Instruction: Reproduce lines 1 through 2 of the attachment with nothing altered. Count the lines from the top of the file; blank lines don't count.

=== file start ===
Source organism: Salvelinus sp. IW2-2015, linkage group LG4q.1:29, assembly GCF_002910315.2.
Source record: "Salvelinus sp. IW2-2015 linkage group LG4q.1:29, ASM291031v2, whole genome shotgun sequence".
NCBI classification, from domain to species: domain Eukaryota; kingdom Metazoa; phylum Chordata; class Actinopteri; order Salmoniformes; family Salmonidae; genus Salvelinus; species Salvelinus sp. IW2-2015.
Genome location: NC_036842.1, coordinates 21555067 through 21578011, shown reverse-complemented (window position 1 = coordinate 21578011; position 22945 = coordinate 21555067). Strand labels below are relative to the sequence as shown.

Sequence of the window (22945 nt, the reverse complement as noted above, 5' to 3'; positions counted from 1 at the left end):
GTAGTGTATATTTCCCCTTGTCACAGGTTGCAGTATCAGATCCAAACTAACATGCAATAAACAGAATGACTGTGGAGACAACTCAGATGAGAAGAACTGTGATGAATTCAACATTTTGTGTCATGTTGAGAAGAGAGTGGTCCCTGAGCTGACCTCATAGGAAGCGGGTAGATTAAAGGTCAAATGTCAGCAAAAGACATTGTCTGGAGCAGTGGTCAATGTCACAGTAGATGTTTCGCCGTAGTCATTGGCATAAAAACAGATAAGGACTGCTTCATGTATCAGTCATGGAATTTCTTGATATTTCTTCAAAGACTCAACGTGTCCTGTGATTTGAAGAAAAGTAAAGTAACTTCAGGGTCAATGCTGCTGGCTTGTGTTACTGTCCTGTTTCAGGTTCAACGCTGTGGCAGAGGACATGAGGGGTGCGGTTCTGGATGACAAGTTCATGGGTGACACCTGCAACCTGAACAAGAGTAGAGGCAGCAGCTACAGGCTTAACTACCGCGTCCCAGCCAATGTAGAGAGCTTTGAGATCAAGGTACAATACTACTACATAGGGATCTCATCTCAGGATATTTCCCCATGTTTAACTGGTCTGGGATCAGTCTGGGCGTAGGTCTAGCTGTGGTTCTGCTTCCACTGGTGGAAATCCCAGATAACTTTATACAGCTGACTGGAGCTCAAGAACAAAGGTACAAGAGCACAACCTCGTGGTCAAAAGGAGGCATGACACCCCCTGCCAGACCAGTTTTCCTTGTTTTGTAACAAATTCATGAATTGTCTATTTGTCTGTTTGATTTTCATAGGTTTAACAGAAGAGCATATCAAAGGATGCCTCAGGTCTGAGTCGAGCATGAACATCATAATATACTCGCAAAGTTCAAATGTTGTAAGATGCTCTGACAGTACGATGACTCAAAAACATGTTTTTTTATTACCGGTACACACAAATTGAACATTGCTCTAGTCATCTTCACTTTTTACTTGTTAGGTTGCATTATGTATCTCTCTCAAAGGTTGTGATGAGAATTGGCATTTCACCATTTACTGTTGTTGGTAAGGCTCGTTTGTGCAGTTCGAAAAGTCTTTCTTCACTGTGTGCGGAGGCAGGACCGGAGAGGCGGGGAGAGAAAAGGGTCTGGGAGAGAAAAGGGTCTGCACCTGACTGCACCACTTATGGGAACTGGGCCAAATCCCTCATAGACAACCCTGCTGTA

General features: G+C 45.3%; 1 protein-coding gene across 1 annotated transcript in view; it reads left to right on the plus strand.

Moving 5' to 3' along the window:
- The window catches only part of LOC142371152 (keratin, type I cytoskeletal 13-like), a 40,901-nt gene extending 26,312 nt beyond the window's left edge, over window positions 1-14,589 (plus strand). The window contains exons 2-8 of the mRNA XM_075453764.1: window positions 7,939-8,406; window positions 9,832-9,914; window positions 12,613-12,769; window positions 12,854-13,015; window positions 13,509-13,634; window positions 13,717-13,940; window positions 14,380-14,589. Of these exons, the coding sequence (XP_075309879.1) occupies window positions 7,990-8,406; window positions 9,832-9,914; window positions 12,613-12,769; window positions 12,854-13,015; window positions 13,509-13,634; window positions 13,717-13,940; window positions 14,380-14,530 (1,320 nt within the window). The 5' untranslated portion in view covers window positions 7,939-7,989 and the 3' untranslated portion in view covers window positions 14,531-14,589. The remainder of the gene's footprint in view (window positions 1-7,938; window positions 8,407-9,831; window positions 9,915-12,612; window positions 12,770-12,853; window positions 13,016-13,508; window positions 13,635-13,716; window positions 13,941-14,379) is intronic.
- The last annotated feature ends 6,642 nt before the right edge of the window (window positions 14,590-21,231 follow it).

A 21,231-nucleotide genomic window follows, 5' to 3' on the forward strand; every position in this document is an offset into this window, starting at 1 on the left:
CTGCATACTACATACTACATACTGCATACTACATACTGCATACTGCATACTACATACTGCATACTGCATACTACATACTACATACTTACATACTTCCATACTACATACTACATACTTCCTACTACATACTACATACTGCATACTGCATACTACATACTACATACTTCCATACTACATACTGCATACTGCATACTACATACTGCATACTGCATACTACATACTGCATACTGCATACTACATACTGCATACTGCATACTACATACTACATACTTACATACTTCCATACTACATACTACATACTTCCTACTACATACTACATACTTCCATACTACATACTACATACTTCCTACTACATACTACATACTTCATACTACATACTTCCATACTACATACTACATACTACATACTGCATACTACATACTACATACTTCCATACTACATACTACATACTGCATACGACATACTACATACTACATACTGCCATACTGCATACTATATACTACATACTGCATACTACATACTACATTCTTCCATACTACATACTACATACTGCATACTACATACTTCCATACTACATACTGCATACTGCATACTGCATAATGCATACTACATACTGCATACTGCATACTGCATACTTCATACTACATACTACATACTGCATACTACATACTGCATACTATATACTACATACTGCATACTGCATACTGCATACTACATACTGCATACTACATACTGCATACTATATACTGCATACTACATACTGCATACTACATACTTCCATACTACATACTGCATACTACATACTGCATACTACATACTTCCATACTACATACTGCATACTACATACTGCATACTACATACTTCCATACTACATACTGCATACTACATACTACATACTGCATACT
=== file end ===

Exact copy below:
Source organism: Salvelinus sp. IW2-2015, linkage group LG4q.1:29, assembly GCF_002910315.2.
Source record: "Salvelinus sp. IW2-2015 linkage group LG4q.1:29, ASM291031v2, whole genome shotgun sequence".